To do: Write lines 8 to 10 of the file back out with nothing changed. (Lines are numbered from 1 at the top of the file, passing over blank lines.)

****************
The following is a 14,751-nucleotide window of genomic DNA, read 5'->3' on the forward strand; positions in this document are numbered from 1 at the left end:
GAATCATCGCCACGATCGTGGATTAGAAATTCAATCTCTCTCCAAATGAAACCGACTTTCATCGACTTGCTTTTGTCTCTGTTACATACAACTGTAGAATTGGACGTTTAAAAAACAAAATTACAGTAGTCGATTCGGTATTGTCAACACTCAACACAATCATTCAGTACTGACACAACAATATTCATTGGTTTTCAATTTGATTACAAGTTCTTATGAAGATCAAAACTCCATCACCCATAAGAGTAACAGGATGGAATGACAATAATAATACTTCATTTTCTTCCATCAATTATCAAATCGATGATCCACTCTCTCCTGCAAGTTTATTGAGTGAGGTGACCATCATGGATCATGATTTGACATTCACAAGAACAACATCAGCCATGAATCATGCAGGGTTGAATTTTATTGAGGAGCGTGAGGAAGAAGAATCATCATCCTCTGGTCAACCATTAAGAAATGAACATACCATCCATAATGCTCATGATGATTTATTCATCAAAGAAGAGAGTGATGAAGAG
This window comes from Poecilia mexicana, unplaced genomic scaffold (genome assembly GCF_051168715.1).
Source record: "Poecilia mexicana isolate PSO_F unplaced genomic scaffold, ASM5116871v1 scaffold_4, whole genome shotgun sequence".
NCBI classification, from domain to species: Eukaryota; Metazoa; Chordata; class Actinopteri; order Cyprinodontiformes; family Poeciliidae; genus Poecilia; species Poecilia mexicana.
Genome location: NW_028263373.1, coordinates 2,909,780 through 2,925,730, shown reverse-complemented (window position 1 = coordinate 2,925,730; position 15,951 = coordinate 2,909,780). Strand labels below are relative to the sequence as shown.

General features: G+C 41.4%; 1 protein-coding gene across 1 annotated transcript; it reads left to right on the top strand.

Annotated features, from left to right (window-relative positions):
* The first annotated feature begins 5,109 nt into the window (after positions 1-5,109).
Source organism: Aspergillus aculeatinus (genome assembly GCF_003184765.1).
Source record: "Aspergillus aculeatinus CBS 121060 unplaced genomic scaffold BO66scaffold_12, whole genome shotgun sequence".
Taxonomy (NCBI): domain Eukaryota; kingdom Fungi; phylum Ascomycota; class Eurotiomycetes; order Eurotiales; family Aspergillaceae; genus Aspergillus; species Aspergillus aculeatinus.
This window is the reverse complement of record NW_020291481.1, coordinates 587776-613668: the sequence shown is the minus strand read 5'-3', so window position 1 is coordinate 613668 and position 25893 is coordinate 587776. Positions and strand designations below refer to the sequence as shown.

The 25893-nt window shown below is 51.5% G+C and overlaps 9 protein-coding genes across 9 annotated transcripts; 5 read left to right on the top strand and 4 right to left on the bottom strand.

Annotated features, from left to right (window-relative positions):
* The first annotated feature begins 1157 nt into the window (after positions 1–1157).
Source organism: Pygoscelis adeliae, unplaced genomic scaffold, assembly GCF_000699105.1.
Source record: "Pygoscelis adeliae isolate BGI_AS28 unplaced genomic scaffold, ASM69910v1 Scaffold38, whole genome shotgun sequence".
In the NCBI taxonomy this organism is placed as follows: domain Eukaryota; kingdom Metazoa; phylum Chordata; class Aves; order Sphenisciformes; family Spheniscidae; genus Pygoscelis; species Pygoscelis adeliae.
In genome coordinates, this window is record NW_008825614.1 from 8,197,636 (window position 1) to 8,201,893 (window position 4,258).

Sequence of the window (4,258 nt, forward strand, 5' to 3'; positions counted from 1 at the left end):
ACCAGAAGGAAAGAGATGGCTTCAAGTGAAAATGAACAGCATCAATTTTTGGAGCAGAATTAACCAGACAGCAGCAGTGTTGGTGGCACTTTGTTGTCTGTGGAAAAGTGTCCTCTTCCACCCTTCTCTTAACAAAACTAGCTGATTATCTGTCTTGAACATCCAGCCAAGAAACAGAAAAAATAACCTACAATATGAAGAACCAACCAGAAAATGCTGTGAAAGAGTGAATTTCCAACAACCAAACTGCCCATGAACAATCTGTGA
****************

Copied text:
Annotated features, from left to right (window-relative positions):
* The first annotated feature begins 5,109 nt into the window (after positions 1-5,109).
Source organism: Aspergillus aculeatinus (genome assembly GCF_003184765.1).